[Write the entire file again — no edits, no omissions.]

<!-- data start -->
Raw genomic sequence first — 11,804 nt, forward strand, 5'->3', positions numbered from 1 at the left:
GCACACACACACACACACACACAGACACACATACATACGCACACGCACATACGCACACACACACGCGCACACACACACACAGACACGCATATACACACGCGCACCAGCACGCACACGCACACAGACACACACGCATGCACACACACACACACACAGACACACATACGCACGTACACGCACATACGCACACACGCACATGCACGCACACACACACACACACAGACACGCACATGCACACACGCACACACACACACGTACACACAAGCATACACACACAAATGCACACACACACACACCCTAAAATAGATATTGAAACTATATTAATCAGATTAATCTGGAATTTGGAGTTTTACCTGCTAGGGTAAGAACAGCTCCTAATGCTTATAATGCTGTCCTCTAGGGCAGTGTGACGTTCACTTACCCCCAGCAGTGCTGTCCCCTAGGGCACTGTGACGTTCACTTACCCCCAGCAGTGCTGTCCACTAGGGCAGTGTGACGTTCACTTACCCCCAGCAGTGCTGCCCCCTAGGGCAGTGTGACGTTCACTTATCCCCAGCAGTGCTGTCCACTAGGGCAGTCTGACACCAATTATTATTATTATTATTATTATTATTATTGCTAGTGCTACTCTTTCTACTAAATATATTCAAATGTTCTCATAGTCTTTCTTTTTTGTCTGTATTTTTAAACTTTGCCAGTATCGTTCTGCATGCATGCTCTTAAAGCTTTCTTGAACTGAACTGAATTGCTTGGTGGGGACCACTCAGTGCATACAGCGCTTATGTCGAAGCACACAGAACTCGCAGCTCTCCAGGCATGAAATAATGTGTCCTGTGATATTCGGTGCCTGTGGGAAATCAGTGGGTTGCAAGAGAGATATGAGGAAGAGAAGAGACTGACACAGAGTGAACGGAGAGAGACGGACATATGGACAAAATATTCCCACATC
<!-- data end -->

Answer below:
Raw genomic sequence first — 11,804 nt, forward strand, 5'->3', positions numbered from 1 at the left:
GCACACACACACACACACACACAGACACACATACATACGCACACGCACATACGCACACACACACGCGCACACACACACACAGACACGCATATACACACGCGCACCAGCACGCACACGCACACAGACACACACGCATGCACACACACACACACACAGACACACATACGCACGTACACGCACATACGCACACACGCACATGCACGCACACACACACACACACAGACACGCACATGCACACACGCACACACACACACGTACACACAAGCATACACACACAAATGCACACACACACACACCCTAAAATAGATATTGAAACTATATTAATCAGATTAATCTGGAATTTGGAGTTTTACCTGCTAGGGTAAGAACAGCTCCTAATGCTTATAATGCTGTCCTCTAGGGCAGTGTGACGTTCACTTACCCCCAGCAGTGCTGTCCCCTAGGGCACTGTGACGTTCACTTACCCCCAGCAGTGCTGTCCACTAGGGCAGTGTGACGTTCACTTACCCCCAGCAGTGCTGCCCCCTAGGGCAGTGTGACGTTCACTTATCCCCAGCAGTGCTGTCCACTAGGGCAGTCTGACACCAATTATTATTATTATTATTATTATTATTATTGCTAGTGCTACTCTTTCTACTAAATATATTCAAATGTTCTCATAGTCTTTCTTTTTTGTCTGTATTTTTAAACTTTGCCAGTATCGTTCTGCATGCATGCTCTTAAAGCTTTCTTGAACTGAACTGAATTGCTTGGTGGGGACCACTCAGTGCATACAGCGCTTATGTCGAAGCACACAGAACTCGCAGCTCTCCAGGCATGAAATAATGTGTCCTGTGATATTCGGTGCCTGTGGGAAATCAGTGGGTTGCAAGAGAGATATGAGGAAGAGAAGAGACTGACACAGAGTGAACGGAGAGAGACGGACATATGGACAAAATATTCCCACATC